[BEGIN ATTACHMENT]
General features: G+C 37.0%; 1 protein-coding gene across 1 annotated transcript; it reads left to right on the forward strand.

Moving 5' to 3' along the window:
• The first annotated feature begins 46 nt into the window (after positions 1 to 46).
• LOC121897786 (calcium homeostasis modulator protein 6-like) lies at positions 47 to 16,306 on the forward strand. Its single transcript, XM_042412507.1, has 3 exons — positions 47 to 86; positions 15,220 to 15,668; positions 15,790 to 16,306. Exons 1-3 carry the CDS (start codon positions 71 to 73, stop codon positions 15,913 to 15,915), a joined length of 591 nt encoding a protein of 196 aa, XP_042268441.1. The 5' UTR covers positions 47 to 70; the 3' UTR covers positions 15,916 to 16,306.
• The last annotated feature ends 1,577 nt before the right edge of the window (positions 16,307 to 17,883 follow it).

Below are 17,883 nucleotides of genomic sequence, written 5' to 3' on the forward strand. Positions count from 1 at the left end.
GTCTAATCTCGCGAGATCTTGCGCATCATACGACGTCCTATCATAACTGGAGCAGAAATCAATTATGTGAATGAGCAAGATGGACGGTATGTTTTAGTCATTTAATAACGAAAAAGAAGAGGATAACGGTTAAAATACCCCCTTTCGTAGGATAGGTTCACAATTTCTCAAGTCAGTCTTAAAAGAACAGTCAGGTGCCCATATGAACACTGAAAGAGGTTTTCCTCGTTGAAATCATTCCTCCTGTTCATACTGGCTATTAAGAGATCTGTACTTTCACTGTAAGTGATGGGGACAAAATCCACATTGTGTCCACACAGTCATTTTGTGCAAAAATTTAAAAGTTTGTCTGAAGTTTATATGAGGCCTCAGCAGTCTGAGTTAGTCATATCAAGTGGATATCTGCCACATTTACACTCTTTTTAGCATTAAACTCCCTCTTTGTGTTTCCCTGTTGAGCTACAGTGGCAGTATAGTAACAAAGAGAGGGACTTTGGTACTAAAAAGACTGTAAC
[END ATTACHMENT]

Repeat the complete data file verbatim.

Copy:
General features: G+C 37.0%; 1 protein-coding gene across 1 annotated transcript; it reads left to right on the forward strand.

Moving 5' to 3' along the window:
• The first annotated feature begins 46 nt into the window (after positions 1 to 46).
• LOC121897786 (calcium homeostasis modulator protein 6-like) lies at positions 47 to 16,306 on the forward strand. Its single transcript, XM_042412507.1, has 3 exons — positions 47 to 86; positions 15,220 to 15,668; positions 15,790 to 16,306. Exons 1-3 carry the CDS (start codon positions 71 to 73, stop codon positions 15,913 to 15,915), a joined length of 591 nt encoding a protein of 196 aa, XP_042268441.1. The 5' UTR covers positions 47 to 70; the 3' UTR covers positions 15,916 to 16,306.
• The last annotated feature ends 1,577 nt before the right edge of the window (positions 16,307 to 17,883 follow it).

Below are 17,883 nucleotides of genomic sequence, written 5' to 3' on the forward strand. Positions count from 1 at the left end.
GTCTAATCTCGCGAGATCTTGCGCATCATACGACGTCCTATCATAACTGGAGCAGAAATCAATTATGTGAATGAGCAAGATGGACGGTATGTTTTAGTCATTTAATAACGAAAAAGAAGAGGATAACGGTTAAAATACCCCCTTTCGTAGGATAGGTTCACAATTTCTCAAGTCAGTCTTAAAAGAACAGTCAGGTGCCCATATGAACACTGAAAGAGGTTTTCCTCGTTGAAATCATTCCTCCTGTTCATACTGGCTATTAAGAGATCTGTACTTTCACTGTAAGTGATGGGGACAAAATCCACATTGTGTCCACACAGTCATTTTGTGCAAAAATTTAAAAGTTTGTCTGAAGTTTATATGAGGCCTCAGCAGTCTGAGTTAGTCATATCAAGTGGATATCTGCCACATTTACACTCTTTTTAGCATTAAACTCCCTCTTTGTGTTTCCCTGTTGAGCTACAGTGGCAGTATAGTAACAAAGAGAGGGACTTTGGTACTAAAAAGACTGTAAC